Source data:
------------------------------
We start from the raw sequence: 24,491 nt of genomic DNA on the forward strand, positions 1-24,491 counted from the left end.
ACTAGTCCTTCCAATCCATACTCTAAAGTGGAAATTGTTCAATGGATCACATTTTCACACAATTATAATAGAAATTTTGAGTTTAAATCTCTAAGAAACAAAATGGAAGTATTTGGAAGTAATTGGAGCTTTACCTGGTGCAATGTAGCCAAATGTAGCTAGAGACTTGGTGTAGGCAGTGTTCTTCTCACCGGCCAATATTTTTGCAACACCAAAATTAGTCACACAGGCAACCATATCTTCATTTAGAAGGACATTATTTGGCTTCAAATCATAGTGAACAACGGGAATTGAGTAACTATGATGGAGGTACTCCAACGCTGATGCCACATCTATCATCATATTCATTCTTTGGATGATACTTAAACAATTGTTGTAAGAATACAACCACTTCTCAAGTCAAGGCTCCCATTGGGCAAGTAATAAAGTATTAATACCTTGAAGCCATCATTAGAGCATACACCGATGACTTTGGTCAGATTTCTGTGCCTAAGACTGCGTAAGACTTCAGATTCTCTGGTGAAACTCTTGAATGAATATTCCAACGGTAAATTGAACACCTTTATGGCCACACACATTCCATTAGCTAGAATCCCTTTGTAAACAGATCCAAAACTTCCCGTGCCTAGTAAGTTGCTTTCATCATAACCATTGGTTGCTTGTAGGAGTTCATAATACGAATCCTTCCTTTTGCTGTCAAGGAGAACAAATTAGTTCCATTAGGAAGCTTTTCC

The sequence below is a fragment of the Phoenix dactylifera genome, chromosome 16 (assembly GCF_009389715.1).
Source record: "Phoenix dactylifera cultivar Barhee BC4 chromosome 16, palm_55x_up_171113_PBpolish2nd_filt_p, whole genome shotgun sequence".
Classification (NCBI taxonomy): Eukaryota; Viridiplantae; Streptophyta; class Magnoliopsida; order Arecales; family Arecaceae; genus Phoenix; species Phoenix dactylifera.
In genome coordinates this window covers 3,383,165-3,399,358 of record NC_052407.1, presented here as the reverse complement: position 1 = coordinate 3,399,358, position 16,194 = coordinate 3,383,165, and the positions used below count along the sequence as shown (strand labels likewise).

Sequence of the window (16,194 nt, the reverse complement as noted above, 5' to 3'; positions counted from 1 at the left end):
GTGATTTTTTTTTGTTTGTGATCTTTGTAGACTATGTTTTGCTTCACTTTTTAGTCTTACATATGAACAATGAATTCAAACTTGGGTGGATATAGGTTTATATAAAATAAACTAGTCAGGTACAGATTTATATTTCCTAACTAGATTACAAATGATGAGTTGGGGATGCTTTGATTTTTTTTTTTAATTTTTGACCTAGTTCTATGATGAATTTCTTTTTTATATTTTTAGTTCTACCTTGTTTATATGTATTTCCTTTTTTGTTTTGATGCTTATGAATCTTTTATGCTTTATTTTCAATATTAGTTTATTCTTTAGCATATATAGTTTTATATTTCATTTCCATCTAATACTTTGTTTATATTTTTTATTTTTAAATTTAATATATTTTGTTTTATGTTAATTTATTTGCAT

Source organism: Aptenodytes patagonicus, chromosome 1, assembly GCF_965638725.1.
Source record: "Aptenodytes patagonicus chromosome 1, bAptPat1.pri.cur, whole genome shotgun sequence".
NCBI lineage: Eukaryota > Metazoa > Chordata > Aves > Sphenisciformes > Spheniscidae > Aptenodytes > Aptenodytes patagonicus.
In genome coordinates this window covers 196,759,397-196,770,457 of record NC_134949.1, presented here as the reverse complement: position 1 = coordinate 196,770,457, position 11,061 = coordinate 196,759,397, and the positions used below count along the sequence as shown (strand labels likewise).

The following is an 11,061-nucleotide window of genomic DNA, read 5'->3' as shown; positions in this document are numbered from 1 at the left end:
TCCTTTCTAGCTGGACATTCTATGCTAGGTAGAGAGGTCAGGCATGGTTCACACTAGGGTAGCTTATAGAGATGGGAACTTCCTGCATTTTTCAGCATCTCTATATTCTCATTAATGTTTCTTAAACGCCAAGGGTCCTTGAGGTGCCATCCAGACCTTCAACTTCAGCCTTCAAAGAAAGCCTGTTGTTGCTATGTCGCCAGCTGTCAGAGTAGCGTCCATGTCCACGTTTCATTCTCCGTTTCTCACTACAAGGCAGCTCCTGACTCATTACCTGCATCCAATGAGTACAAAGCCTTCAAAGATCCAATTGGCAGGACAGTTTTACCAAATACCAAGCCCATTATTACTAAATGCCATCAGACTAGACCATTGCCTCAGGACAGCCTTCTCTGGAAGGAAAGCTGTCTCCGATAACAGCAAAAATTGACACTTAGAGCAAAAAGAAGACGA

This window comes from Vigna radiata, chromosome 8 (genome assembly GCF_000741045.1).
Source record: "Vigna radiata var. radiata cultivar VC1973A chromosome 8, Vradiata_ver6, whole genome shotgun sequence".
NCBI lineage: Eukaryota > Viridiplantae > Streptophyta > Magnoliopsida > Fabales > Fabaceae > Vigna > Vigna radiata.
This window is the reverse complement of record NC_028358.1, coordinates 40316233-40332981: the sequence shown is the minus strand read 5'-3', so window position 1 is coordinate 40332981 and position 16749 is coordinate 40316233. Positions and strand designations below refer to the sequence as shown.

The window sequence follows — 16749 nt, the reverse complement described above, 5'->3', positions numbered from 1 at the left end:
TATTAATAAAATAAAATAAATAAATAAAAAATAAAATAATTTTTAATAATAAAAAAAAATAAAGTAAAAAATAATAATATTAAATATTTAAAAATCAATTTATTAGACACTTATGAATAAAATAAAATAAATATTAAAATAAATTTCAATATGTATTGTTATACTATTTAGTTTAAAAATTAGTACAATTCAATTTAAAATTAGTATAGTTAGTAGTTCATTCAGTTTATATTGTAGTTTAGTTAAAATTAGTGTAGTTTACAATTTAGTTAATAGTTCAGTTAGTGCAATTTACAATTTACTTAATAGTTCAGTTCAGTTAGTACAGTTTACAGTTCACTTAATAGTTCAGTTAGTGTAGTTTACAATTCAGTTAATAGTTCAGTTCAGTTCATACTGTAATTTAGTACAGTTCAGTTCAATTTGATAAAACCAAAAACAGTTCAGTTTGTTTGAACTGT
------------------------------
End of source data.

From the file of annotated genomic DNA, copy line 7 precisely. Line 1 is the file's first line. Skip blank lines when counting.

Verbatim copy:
Sequence of the window (16,194 nt, the reverse complement as noted above, 5' to 3'; positions counted from 1 at the left end):